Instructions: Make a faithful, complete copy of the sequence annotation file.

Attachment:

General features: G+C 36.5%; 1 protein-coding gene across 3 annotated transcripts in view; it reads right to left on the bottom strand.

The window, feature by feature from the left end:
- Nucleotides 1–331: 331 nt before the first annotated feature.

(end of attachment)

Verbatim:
General features: G+C 36.5%; 1 protein-coding gene across 3 annotated transcripts in view; it reads right to left on the bottom strand.

The window, feature by feature from the left end:
- Nucleotides 1–331: 331 nt before the first annotated feature.